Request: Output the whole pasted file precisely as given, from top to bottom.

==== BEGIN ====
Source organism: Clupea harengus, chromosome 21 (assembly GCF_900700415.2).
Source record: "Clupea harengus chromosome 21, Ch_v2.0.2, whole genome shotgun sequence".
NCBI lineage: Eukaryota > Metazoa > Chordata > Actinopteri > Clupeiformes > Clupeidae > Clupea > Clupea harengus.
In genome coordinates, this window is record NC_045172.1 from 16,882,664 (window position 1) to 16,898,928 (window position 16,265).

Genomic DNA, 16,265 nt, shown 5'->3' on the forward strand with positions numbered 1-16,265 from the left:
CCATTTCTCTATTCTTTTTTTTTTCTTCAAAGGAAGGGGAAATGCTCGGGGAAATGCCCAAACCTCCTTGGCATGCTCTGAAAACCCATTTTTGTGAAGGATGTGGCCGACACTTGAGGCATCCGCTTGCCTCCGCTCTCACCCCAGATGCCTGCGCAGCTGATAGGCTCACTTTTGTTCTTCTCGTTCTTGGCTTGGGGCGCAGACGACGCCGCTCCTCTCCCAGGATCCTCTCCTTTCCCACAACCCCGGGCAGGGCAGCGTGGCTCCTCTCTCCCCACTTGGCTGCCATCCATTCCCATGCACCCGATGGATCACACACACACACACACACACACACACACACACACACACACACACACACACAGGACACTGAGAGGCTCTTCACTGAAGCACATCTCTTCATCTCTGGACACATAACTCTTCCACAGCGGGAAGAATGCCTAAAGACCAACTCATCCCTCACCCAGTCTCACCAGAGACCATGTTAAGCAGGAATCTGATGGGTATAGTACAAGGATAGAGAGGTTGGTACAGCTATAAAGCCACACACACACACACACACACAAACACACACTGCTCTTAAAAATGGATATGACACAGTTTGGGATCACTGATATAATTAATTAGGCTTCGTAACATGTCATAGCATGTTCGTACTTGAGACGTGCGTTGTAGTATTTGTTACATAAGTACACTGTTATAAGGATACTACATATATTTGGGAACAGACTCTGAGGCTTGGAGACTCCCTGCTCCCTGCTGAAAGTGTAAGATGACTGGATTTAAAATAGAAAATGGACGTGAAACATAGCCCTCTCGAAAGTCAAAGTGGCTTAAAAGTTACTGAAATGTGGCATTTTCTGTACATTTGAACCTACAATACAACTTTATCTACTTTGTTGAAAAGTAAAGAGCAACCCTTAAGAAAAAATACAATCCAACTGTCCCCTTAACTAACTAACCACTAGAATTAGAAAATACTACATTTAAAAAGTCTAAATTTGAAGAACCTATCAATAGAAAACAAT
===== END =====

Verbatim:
Source organism: Clupea harengus, chromosome 21 (assembly GCF_900700415.2).
Source record: "Clupea harengus chromosome 21, Ch_v2.0.2, whole genome shotgun sequence".
NCBI lineage: Eukaryota > Metazoa > Chordata > Actinopteri > Clupeiformes > Clupeidae > Clupea > Clupea harengus.
In genome coordinates, this window is record NC_045172.1 from 16,882,664 (window position 1) to 16,898,928 (window position 16,265).

Genomic DNA, 16,265 nt, shown 5'->3' on the forward strand with positions numbered 1-16,265 from the left:
CCATTTCTCTATTCTTTTTTTTTTCTTCAAAGGAAGGGGAAATGCTCGGGGAAATGCCCAAACCTCCTTGGCATGCTCTGAAAACCCATTTTTGTGAAGGATGTGGCCGACACTTGAGGCATCCGCTTGCCTCCGCTCTCACCCCAGATGCCTGCGCAGCTGATAGGCTCACTTTTGTTCTTCTCGTTCTTGGCTTGGGGCGCAGACGACGCCGCTCCTCTCCCAGGATCCTCTCCTTTCCCACAACCCCGGGCAGGGCAGCGTGGCTCCTCTCTCCCCACTTGGCTGCCATCCATTCCCATGCACCCGATGGATCACACACACACACACACACACACACACACACACACACACACACACACACACAGGACACTGAGAGGCTCTTCACTGAAGCACATCTCTTCATCTCTGGACACATAACTCTTCCACAGCGGGAAGAATGCCTAAAGACCAACTCATCCCTCACCCAGTCTCACCAGAGACCATGTTAAGCAGGAATCTGATGGGTATAGTACAAGGATAGAGAGGTTGGTACAGCTATAAAGCCACACACACACACACACACACAAACACACACTGCTCTTAAAAATGGATATGACACAGTTTGGGATCACTGATATAATTAATTAGGCTTCGTAACATGTCATAGCATGTTCGTACTTGAGACGTGCGTTGTAGTATTTGTTACATAAGTACACTGTTATAAGGATACTACATATATTTGGGAACAGACTCTGAGGCTTGGAGACTCCCTGCTCCCTGCTGAAAGTGTAAGATGACTGGATTTAAAATAGAAAATGGACGTGAAACATAGCCCTCTCGAAAGTCAAAGTGGCTTAAAAGTTACTGAAATGTGGCATTTTCTGTACATTTGAACCTACAATACAACTTTATCTACTTTGTTGAAAAGTAAAGAGCAACCCTTAAGAAAAAATACAATCCAACTGTCCCCTTAACTAACTAACCACTAGAATTAGAAAATACTACATTTAAAAAGTCTAAATTTGAAGAACCTATCAATAGAAAACAAT